“[The cesarean rate] was higher before because of ‘social factors.’ Women would get a cesarean just because their family members wanted one, they feared the pain, or for the slightest problem, like if the amniotic fluid was a bit low. Even women who had severe myopia would get cesareans. Now all these will try for vaginal birth.”
This culture resulted from practitioners’ encouragement of CDs and willingness to perform it for any reason, without consideration for medical indications, as well as women’s apparent low tolerance for risk and labor pain. CDs were perceived as a way to bypass the experience of labor. One 39-year-old college-educated multipara commented on the previous boom in CDs:
“People are finicky. We all knew that labor pain was very painful, and a lot of people did not want to bear it…And during that time everyone was only having one child, so they figured, they would just do the C-section and it would be fine. It also had to do with how people could bear hardship. Before [the widespread availability of CDs] there was no other way—you had to give birth yourself. Now, with this choice, of course people hoped that birth would go more smoothly.” (JCS7, bachelor’s).
The preference for CD was often justified by the one-child policy, since many women believed they would give birth just once. One multipara regretted requesting a cesarean nine years ago. She said recovering from her second cesarean surgery was much harder, and more painful, compared to the first:
“I thought I would only have one child! And I thought I might as well just get it over with with a cesarean...” (JCS1, bachelor’s).
Her husband added,
“The first time around I was worried she could not stand the pain. At the time, we were not allowed a second child so we never considered the risks. Right now, we regret that decision to get a C-section.”
Another woman in Jiangshan who requested a CD in 2013 said,
“During that time, I did not even consider [vaginal birth] an option because my belly was so big, and I did not think I would have another baby. [If I had known I would be able to have a second child,] I would have considered vaginal birth, because I heard that then having the second child is easier, and not as painful.” (JCS3, high school).
Doctors also admitted that CD indications are much stricter now. Strong messages discouraging CD and extolling the benefits of vaginal birth are consistently promoted through physician recommendations and prenatal classes. This has been reinforced by the relaxation of the two-child policy. Physicians have also become more pressured to manage reproductive complications related to previous CDs. One Hangzhou obstetrician remarked on the need to restrict unnecessary cesareans:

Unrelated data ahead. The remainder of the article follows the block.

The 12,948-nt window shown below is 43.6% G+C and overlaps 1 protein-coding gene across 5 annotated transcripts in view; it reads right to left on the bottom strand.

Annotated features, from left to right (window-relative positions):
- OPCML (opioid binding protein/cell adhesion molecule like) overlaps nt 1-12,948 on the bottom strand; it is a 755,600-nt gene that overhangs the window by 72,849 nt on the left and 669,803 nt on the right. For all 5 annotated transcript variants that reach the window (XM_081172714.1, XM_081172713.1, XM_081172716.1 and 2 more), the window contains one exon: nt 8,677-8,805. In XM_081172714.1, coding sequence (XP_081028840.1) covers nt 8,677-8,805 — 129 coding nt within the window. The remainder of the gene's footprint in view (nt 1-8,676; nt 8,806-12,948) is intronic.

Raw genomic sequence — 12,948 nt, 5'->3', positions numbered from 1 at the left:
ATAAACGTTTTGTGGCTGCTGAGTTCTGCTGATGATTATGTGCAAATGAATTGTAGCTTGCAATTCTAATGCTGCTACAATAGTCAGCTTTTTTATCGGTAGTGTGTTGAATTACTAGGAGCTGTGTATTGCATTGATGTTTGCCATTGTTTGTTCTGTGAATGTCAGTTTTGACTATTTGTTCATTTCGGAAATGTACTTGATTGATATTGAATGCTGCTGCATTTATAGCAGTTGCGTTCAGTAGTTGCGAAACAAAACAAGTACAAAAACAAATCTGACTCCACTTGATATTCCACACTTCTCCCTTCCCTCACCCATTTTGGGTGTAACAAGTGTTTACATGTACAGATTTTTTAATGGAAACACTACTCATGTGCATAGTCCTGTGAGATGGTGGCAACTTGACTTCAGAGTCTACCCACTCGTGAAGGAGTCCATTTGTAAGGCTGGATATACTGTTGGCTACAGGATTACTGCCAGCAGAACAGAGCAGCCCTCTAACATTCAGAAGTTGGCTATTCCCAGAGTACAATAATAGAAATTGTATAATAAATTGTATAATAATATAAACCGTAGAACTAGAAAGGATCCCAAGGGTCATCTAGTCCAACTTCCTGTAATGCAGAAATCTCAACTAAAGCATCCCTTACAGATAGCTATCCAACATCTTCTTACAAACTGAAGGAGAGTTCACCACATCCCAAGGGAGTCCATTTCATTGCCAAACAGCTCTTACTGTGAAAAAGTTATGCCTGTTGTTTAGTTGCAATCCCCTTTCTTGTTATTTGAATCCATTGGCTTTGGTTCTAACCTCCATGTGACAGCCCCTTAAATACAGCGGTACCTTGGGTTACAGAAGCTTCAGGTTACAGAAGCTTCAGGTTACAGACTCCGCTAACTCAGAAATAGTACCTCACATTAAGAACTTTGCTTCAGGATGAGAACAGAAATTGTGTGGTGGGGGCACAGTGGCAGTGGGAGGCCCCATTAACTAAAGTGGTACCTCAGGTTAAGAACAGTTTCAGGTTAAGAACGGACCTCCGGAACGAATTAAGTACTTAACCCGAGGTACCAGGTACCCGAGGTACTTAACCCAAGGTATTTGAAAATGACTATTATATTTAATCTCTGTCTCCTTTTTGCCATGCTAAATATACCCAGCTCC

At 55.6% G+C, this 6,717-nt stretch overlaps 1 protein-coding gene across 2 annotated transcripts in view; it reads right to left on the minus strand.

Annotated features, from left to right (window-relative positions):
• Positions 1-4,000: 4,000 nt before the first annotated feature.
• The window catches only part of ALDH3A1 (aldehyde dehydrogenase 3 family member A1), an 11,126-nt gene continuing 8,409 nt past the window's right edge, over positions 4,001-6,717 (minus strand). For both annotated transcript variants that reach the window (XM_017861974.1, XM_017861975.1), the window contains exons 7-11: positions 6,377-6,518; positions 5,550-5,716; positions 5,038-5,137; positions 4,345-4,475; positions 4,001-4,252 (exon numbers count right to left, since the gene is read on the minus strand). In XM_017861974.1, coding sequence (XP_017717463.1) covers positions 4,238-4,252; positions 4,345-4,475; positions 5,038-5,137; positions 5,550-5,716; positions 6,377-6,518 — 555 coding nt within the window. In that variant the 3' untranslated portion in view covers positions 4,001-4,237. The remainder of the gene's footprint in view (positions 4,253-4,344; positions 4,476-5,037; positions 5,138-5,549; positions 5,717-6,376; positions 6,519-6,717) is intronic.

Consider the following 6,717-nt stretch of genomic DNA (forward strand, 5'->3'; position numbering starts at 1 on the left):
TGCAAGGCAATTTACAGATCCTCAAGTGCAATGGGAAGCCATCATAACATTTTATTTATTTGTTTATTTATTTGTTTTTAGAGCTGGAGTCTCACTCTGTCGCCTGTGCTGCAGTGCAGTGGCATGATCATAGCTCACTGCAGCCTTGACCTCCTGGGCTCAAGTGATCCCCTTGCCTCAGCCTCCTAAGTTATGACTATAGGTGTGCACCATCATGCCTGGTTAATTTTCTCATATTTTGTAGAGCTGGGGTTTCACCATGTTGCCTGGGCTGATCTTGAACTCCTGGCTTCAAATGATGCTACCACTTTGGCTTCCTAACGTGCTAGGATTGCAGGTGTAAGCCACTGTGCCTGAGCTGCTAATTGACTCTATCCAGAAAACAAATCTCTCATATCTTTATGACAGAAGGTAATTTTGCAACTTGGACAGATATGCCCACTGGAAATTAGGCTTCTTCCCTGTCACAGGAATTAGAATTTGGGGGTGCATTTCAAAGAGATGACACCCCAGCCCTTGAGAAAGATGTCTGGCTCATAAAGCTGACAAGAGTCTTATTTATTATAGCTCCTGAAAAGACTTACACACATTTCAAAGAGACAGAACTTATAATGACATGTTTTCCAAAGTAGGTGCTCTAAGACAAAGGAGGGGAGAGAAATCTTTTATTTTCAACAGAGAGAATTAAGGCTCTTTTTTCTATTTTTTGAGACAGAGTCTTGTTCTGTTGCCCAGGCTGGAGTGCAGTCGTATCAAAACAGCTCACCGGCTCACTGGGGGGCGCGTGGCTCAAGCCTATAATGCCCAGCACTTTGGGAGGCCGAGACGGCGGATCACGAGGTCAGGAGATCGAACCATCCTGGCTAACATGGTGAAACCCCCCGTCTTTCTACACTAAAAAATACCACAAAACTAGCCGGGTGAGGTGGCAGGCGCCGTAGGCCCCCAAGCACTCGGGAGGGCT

“Now we’ve realized that we did too many unnecessary cesarean deliveries. As OB/GYNs, we can see that these cesareans have consequences now. There are a lot of women who have cesarean scar ectopic pregnancies or placenta previa. Before there were not that many. There’s definitely a relationship there.”
Vaginal birth after cesarean (VBAC) as the safer option
While vaginal birth is the primary choice of primiparas or multiparas who have delivered vaginally, CD is the default delivery method for multiparas with previous CD. The Jiangshan hospital did not allow VBACs due to the lack of resources to handle possible uterine rupture, and accordingly, many women at Jiangshan did not know about the possibility of VBAC. Even if they did, they stated that no one else they knew attempted VBAC, and that risks of uterine rupture were high. Only one woman who adamantly wanted a VBAC was pressured by doctors not to:
“The doctors told my family that the rate of success [of a VBAC] is only 25%! They want to scare you. So then my family members said: ‘oh, C-section, C-section, let’s just do that.’” (JCS8, high school).
The Jiangshan physicians admitted that even though the risk of uterine rupture was comparatively low at 1%, they did not have the resources to monitor whether the uterus is ruptured, or respond appropriately, given that the operating room was on another floor of the hospital. One doctor said:
“You have to look at the conditions of the hospital. You have to ensure the patients’ safety. Only once this prerequisite is fulfilled, and only if they want to try vaginal birth, then we will let them try it. But how can we control these risks?”
She further said she did not feel comfortable with VBAC, because she had not handled many cases:
“A lot of it depends on the doctors’ skills. You have to assess all of the woman’s conditions, plus the details of the previous C-section. To tell you the truth, [the circumstances of the previous CD are] not easy to understand, because it might have been five to six years ago, or maybe it wasn’t done at our hospital. So I haven’t attempted to handle many VBACs.”